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Douglas Cardinal told Indigenous students that nothing is impossible if they believe the teachings of their ancestors.
“My elders always taught me that we are magical beings clothed in flesh,” said the renowned Indigenous architect.
“We have all the power we need to fulfill our vision, that’s the greatest and most beautiful knowledge you can have from our elders.”
The Anishinaabe elder spoke Friday to a group of more than 300 students gathered at the Membertou Trade and Convention Centre in an address by organizer Digital Mi’kmaq, a grassroots initiative that aims to create lasting opportunities for Indigenous youth and communities.
Born in Calgary, Alta., Cardinal is credited with creating an Indigenous style of Canadian architecture that is characterized by organic forms that challenged the most advanced engineering standards.
For his early days, Cardinal said he grew up in a cabin with no running water or electricity and was taught by his father to live off the land.
“He always wanted me to have an education,” said Cardinal. “He said ‘You could be whatever you want to be.’”
But it was Cardinal’s mother who planted the seed of him becoming an architect as she welcomed the idea of him creating beautiful spaces.
Accomplished at drawing, Cardinal would travel to the United States to study architecture at the University of Texas in Austin.
“I owe a lot to Texas for giving me a good education,” he said.
“They were doing things in a very traditional way. They didn’t even have the technology to have drafting machines, they used parallel bars, and so, I was always thinking about the latest tools even then when I first started.”
Among the profession’s early struggles was having to draw everything by hand using ink and linen. Cardinal said this always seemed to him like an arduous task.
By as early as the 1960’s, Cardinal and his team began using computers to calculate complex organic forms, most notably in the curved roof of his first masterpiece, St. Mary's Church in Red Deer, Alta.
“They said it would take seven men 100 years just to work out all the calculations, so it was impossible,” said Cardinal. “I was always told by my father that nothing is impossible. We declared very strongly that we were going to do it no matter what. And when you make a declaration that you’re going to do something there’s a lot of power in that.”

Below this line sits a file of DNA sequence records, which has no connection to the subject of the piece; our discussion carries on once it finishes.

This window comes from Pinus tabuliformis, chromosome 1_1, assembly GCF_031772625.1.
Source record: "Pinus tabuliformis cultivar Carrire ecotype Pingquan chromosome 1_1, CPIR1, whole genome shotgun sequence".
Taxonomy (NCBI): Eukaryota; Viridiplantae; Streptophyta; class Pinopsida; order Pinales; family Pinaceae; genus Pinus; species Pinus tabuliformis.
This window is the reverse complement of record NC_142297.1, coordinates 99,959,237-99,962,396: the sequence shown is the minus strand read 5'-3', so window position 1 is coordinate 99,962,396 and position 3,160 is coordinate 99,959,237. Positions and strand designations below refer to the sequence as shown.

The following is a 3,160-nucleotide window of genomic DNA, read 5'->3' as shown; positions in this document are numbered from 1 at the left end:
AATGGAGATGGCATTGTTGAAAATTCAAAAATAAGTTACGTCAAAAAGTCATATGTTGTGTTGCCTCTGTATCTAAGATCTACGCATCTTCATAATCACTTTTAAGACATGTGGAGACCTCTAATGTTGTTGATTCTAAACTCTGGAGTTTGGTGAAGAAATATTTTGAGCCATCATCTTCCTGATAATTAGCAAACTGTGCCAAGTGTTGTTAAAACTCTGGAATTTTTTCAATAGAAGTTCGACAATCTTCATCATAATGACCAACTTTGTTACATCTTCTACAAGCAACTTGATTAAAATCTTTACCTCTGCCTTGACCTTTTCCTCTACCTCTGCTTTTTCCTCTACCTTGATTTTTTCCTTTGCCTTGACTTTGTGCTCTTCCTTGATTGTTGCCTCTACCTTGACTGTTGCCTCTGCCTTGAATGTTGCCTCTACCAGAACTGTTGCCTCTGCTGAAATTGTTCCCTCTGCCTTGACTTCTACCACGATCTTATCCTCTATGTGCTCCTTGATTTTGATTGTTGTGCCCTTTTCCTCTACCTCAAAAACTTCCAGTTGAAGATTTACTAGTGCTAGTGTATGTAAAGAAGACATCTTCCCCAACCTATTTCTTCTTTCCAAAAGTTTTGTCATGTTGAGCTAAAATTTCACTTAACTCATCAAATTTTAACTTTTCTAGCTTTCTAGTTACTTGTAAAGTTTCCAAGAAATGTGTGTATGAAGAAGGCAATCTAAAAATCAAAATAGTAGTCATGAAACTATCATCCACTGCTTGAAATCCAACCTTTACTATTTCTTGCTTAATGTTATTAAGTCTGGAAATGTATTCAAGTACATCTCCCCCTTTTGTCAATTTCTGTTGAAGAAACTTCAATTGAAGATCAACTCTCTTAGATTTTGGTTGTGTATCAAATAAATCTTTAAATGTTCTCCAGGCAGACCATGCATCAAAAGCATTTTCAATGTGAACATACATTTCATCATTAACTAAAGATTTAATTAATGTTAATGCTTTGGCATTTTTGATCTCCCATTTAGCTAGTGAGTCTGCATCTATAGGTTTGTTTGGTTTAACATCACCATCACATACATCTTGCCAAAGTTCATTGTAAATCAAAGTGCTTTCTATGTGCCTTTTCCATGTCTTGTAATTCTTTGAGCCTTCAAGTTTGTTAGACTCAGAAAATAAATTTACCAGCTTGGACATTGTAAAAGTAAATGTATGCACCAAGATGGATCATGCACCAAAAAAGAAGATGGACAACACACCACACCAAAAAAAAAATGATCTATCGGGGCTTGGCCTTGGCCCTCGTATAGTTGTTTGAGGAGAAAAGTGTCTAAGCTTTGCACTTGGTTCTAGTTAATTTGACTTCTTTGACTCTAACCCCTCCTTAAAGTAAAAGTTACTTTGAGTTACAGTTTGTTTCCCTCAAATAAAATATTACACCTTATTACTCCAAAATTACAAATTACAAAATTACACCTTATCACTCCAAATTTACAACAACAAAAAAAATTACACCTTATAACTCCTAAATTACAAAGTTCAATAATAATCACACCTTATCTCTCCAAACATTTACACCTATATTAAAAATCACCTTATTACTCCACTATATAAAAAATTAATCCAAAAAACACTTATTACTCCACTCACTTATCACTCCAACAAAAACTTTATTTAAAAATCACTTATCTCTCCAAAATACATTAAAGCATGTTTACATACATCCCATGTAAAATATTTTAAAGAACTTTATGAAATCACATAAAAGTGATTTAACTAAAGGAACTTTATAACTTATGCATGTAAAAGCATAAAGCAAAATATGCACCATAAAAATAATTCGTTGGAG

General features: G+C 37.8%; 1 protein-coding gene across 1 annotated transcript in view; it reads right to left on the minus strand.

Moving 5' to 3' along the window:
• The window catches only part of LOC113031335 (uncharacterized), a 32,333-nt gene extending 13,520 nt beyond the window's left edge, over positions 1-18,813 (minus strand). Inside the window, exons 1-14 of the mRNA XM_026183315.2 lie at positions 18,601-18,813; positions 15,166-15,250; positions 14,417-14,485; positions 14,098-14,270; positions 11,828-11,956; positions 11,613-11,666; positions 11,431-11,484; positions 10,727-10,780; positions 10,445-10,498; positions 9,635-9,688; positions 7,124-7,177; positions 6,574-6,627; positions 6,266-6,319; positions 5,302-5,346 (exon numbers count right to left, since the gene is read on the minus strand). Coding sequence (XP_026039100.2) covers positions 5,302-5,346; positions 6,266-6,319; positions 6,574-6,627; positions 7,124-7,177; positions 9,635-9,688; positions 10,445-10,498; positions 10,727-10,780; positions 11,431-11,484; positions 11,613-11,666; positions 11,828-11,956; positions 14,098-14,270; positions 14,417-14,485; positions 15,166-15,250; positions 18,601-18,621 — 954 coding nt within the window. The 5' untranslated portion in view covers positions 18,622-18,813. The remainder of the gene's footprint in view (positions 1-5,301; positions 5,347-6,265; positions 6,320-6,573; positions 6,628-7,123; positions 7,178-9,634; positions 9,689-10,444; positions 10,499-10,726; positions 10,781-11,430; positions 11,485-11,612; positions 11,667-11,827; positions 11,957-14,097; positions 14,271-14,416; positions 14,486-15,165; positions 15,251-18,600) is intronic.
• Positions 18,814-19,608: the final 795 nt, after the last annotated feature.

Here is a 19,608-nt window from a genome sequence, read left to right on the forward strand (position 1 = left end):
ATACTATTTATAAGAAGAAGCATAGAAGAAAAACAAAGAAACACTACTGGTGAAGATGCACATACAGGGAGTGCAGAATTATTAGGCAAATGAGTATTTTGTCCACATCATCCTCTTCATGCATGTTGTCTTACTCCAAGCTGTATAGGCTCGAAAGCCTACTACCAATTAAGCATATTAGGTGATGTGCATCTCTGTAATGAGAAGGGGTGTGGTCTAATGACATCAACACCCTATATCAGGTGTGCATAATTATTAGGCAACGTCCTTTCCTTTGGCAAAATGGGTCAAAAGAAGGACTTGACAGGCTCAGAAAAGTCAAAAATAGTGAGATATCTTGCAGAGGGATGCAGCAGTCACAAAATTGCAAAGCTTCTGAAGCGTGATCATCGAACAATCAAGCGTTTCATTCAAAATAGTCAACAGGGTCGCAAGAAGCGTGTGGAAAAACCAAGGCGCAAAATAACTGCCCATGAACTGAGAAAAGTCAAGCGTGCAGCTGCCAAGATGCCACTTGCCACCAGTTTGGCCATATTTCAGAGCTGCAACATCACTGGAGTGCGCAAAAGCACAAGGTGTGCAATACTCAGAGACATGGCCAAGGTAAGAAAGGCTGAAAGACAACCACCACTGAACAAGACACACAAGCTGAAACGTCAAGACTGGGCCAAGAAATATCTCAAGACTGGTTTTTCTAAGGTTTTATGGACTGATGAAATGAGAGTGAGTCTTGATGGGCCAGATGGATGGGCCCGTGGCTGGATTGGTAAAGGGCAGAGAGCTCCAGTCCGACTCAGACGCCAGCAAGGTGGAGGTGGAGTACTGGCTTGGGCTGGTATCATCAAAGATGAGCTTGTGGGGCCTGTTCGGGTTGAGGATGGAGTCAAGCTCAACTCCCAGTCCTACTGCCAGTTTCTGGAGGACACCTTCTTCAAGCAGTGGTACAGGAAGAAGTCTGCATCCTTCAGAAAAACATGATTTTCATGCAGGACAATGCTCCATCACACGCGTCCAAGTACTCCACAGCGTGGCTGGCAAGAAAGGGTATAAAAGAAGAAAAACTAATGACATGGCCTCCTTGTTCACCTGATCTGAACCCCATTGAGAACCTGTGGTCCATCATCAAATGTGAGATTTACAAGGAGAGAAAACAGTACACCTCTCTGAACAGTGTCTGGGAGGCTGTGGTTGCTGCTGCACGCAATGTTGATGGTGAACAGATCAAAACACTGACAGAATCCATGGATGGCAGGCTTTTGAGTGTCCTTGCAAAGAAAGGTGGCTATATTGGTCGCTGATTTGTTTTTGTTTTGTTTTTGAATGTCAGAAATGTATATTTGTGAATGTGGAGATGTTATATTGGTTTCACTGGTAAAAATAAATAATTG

Cardinal would later find a computer in Chicago that allowed them to solve their calculations in a matter of days.
He incorporated the technology further to increase the dimensioning precision and affordability of his organic forms, and by the late 1970s had become the first architectural practice to be entirely computerized, utilizing an architectural program designed exclusively for his firm.
Cardinal said he designs his buildings around their function and uses topography to start shaping the space from the outside in.
In 1983, he was summoned by Pierre Trudeau, the then prime minister of Canada to begin work on a new national museum now known as the Canadian Museum of History.
“He didn’t want it to be from the culture of England or the culture of France, he wanted it to come from the land and so he really supported this very organic approach to architecture,” said Cardinal.
“You are shaped by your environment, so what kind of environment do you want to shape the future? And so, it’s a real responsibility to be an architect because you’re shaping the way that people think and feel.”
After working long days for seven years on its architecture, Cardinal welcomed the opening of the museum in 1989.
He would return to the space a few years ago to incorporate an Indigenous footprint into a problematic history hall that began only with first contact from European settlers.
“Each one of you have a gift right here, all the power that you need is really right here within yourself,” Cardinal told the students.
“When you connect to the source, to the creator, then you become a sorcerer. A magical being. You have the power to do anything that you can imagine. That’s your gift.”
Now in his 80s, Cardinal continues to work including the development of a world collaborative centre his firm is designing for Cape Breton University.